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Friday, 28th April 2017
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The Prodigious Talents of Sara Jarosz

Sara Jarosz"Oh, hold on…"

The words came from Sarah Jarosz, as she aborted the introduction to her penultimate song.  The banjo caused the problem.  It was in the wrong tuning -  the closest thing to a glitch, in what was a captivating performance at St Bede’s Club in Chorley.

Still only 21, Jarosz is the already the recipient of one Grammy nomination.  She came to the attention of many in this country through her participation in the BBC’s Transatlantic Sessions, where she shone, even in the company of Alison Krauss, Jerry Douglas and others of a similar ilk.  At this Mr Kite benefit gig, in aid of Galloway’s Society for the Blind, she merely confirmed her status as a musician of rare ability.

On a two week tour of the UK, there were the usual accompanists, Nathaniel Smith on cello along with fiddle player Alex Hargreaves, both of whom are accomplished musicians in their own right, and the sound from the trio was impressively full.  Jarosz herself is more than proficient on banjo, guitars, both tenor and conventional and octave mandolin.  She can probably ride a unicycle and juggle at the same time as well.

The material was varied in tone, pace and origin.  There were self-penned compositions mixed in with those from contemporaries and a smattering of traditional numbers.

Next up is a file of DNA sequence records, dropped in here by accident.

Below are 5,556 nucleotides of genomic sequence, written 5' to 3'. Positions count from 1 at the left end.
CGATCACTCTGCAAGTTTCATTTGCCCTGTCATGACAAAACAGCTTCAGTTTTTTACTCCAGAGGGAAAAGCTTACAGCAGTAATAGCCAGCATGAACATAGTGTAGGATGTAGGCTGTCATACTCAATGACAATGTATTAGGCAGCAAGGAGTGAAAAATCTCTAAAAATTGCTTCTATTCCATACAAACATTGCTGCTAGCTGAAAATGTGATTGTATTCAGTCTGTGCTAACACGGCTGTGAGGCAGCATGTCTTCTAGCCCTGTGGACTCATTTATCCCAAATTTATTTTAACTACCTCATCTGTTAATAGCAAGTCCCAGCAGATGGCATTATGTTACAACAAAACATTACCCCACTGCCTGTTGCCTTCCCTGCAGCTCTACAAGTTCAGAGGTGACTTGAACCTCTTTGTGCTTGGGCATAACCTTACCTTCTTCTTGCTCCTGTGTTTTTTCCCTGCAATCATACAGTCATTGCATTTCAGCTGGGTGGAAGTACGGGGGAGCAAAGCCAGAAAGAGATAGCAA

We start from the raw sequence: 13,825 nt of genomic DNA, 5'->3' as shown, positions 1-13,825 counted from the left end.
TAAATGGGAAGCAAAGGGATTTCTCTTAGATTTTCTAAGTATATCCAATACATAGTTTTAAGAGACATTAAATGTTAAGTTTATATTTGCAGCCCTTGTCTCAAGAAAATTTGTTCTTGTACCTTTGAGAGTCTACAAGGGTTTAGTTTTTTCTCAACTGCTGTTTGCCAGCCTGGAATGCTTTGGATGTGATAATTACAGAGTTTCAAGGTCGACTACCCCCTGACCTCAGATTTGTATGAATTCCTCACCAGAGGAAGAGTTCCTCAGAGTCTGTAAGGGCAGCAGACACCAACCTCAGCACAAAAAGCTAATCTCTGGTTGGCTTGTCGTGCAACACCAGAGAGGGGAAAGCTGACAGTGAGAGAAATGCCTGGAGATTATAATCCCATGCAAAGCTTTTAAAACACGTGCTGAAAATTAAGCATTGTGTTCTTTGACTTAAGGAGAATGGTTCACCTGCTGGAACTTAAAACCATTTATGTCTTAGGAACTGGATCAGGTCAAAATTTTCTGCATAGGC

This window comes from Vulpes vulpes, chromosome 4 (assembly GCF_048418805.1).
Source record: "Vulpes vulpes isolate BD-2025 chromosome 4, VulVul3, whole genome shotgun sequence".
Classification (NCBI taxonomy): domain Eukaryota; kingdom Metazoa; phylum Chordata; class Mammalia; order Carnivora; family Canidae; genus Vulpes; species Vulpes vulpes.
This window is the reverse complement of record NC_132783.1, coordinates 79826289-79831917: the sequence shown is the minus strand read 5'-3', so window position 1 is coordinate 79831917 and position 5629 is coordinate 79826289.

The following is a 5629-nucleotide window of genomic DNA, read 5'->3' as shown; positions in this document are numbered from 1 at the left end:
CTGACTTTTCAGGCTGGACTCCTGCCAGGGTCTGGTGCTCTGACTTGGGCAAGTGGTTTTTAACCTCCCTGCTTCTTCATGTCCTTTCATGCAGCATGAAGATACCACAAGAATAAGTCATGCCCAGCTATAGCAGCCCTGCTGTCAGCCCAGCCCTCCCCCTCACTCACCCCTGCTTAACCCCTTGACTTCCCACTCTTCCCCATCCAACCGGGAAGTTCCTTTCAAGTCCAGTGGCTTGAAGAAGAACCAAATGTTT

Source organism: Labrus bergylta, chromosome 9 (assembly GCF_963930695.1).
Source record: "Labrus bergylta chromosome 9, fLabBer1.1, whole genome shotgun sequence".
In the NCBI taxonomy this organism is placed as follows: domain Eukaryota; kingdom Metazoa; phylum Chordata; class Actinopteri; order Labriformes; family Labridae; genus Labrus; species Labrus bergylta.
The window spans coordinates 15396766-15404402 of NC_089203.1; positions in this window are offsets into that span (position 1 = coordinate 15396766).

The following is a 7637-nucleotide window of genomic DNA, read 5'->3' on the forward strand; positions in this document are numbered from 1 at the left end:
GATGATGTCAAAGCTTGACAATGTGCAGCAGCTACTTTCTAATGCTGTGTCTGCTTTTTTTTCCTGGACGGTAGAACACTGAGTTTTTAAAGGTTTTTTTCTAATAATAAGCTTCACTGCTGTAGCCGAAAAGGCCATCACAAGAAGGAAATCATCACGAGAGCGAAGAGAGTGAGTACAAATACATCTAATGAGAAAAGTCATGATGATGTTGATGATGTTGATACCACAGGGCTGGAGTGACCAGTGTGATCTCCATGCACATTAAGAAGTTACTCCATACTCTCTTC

An early highlight was the outstanding Runaway from her Follow Me Down album, although it suffered a little from a lack of harmonies on the high notes.  Colin Meloy’s Shankill Butchers was delivered in gentle, lilting fashion, in contrast to its bloody subject matter, and Red Dog in the Morning from Tim O’Brien, packed a ferocious rhythm, as did a clutch of instrumentals.  Anabelle Lee not for the only occasion, gave rise to a hairs-standing-on-the-back-of-your-neck moment, once the tuning problem had been sorted..

Jarosz has an easy and unshowy stage presence.  At one point she expressed surprise that anyone attended her gigs given that she’d "come across the ocean."  This was at odds with the audience, who by this time were devising ways to stop her leaving the country. 

A standing ovation after the one encore was entirely fitting.  When she returns Sara Jarosz is likely to be filling the bigger venues.  Those present on this evening left warm in the knowledge that they’d had a close up view of an artist who is truly special.

Links

Sara Jarosz
Mr Kite Benefits
Galloway’s Society for the Blind






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